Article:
Survivor Of Deadly 1983 Beirut Bombing: 'We Don't Talk About It Much'

May 24, 2019
Originally published on May 24, 2019 5:05 pm

Editor's note: This story contains some graphic descriptions of injuries that some readers may find disturbing.

On Oct. 23, 1983, Navy hospital corpsman James Edward Brown survived one of the deadliest terrorist attacks on Americans.

When a bomb detonated at the U.S. Marine barracks in Beirut, Brown was at his post in the sick hall on the Marine compound — about 200 yards away.

At the time, 1,800 Marines were stationed in the city during the Lebanese Civil War.

On a visit to StoryCorps last month, Brown's friend and fellow Beirut veteran, Navy hospital corpsman Mike Cline, interviewed him about that day.

"I woke up to myself falling on the floor to the crash of isopropyl alcohol bottles and a gust of wind coming through the windows," Brown, 59, told Cline, 55. "I got up and put my boots on and my flak jacket and ran out ... and didn't know what to expect."

Early that morning, a truck bearing what the Department of Defense says was the equivalent of 20,000 pounds of TNT was set off at the Marine barracks entrance, where an estimated 400 Marines were sleeping.

It was the first of two truck bombs that killed 241 U.S. service members and 58 French paratroopers — part of an international peacekeeping force housed in two barracks buildings. It was the deadliest terrorist attack on Americans prior to Sept. 11, 2001. The U.S. government believes the Iranian-backed Lebanese militant group Hezbollah was behind the attack.

"There was a four-story building that was now one-story tall," he said. "The walls had been blown outward and the ceilings came down on top of each other, and everybody in the basement had been buried in rubble."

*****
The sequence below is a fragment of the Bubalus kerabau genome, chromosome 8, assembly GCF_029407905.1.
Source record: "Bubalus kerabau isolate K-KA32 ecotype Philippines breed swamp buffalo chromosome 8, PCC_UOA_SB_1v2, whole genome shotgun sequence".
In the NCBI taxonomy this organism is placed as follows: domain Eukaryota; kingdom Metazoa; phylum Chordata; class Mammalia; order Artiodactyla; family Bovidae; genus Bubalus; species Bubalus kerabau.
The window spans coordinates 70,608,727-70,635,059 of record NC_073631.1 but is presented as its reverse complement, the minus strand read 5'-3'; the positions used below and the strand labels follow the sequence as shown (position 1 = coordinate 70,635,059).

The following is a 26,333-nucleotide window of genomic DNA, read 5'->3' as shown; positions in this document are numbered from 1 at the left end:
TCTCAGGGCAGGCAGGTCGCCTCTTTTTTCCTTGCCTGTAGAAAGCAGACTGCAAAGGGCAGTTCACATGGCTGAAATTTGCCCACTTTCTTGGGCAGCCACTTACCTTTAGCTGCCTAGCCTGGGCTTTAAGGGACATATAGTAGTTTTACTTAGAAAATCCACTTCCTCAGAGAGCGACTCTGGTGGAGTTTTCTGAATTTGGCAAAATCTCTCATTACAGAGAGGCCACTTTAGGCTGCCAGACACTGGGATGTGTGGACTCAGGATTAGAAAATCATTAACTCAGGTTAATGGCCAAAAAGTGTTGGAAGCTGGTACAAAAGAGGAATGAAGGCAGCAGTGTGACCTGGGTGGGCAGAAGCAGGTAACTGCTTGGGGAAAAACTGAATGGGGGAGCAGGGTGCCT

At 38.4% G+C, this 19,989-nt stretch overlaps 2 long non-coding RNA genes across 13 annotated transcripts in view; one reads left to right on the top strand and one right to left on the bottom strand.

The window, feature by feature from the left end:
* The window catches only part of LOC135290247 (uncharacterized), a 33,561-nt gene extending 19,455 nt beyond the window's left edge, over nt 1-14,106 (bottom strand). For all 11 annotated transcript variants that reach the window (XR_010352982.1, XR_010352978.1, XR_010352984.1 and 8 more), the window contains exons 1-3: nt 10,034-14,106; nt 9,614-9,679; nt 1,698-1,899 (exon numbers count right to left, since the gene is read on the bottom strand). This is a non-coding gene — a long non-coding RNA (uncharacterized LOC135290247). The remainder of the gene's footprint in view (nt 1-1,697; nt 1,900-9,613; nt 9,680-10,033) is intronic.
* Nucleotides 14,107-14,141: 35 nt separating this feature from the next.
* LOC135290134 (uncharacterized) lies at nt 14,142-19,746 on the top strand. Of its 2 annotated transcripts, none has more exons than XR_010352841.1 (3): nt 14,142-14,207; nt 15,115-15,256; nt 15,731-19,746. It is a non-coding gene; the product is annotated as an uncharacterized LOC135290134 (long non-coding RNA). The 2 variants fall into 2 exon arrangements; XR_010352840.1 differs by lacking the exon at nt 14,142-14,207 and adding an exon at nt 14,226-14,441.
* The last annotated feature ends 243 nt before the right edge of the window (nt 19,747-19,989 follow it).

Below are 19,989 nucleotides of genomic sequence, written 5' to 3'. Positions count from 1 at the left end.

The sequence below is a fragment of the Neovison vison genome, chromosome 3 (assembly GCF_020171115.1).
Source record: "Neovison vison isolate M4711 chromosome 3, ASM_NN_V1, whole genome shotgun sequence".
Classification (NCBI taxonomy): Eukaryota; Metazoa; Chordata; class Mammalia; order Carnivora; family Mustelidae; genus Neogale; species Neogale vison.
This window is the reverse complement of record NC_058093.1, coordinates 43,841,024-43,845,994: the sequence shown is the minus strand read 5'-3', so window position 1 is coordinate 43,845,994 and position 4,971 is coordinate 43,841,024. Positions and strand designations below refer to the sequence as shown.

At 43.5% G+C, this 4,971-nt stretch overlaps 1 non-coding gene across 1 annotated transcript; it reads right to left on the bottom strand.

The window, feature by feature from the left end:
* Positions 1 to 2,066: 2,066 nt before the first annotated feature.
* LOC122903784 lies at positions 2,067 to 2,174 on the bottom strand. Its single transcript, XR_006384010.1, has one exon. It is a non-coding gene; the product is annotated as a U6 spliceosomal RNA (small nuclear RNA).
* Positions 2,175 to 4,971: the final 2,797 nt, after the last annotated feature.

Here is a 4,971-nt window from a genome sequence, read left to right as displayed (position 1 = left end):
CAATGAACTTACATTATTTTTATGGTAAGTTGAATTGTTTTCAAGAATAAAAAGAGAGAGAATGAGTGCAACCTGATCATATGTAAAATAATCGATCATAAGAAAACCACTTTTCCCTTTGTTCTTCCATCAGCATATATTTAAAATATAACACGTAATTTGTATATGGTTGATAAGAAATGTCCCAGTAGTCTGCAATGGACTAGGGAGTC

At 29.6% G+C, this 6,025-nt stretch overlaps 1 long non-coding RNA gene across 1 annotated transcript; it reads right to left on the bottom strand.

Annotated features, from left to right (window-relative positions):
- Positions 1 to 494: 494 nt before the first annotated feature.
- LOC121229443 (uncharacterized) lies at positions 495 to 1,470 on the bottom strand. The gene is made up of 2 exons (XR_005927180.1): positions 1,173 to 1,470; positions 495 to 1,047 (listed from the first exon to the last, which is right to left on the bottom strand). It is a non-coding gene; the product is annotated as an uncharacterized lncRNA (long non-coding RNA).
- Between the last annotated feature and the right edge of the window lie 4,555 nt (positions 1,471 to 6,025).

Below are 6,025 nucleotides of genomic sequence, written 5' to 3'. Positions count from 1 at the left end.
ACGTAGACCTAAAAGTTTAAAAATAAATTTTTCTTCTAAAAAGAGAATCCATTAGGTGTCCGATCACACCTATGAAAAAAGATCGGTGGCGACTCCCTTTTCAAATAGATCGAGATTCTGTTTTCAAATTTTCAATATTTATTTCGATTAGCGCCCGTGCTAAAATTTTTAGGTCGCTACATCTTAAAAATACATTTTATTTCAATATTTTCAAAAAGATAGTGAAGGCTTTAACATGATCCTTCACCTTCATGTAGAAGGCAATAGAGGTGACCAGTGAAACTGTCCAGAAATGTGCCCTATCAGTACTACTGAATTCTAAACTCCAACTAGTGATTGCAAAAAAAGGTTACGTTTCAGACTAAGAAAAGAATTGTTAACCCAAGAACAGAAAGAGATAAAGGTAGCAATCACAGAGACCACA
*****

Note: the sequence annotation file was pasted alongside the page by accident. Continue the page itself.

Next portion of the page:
In October 1983, rescuers probe the wreckage of the U.S. Marine command building near the Beirut airport, a day after a terrorist attack killed 241 U.S. service members.
Zouki / AP

As a Navy corpsman, he carried medical supplies in what's known as a Unit One combat bag. Still, he wasn't nearly equipped to assist the immense toll of injuries.

"[It] had eight battle dressings, a chicken wire-framed splint ... and that was it," he said. "You can't treat very many casualties with that many bandages — not successfully."

He remembered a Marine flagged him down for medical assistance.

"He had a casualty laying on a stretcher with a chunk out of his forehead where his brain was exposed and a 45-pound piece of concrete on his chest with a rebar impaled into him," he said.

"I told the Marine that there was nothing I could do and jumped down off the truck and went to help other people.

"You don't forget that," he said.

Brown is still coping with the loss, but he and Cline said not many people remember what happened in 1983.

"It's amazing," Cline said. "There's very little in the history books about Beirut."

"So we kinda feel like we're a little lost, you know, at least I do," Brown said. "It's like, we went over there, got beat up, came home, and we don't talk about it very much. And I'm pretty angry about it."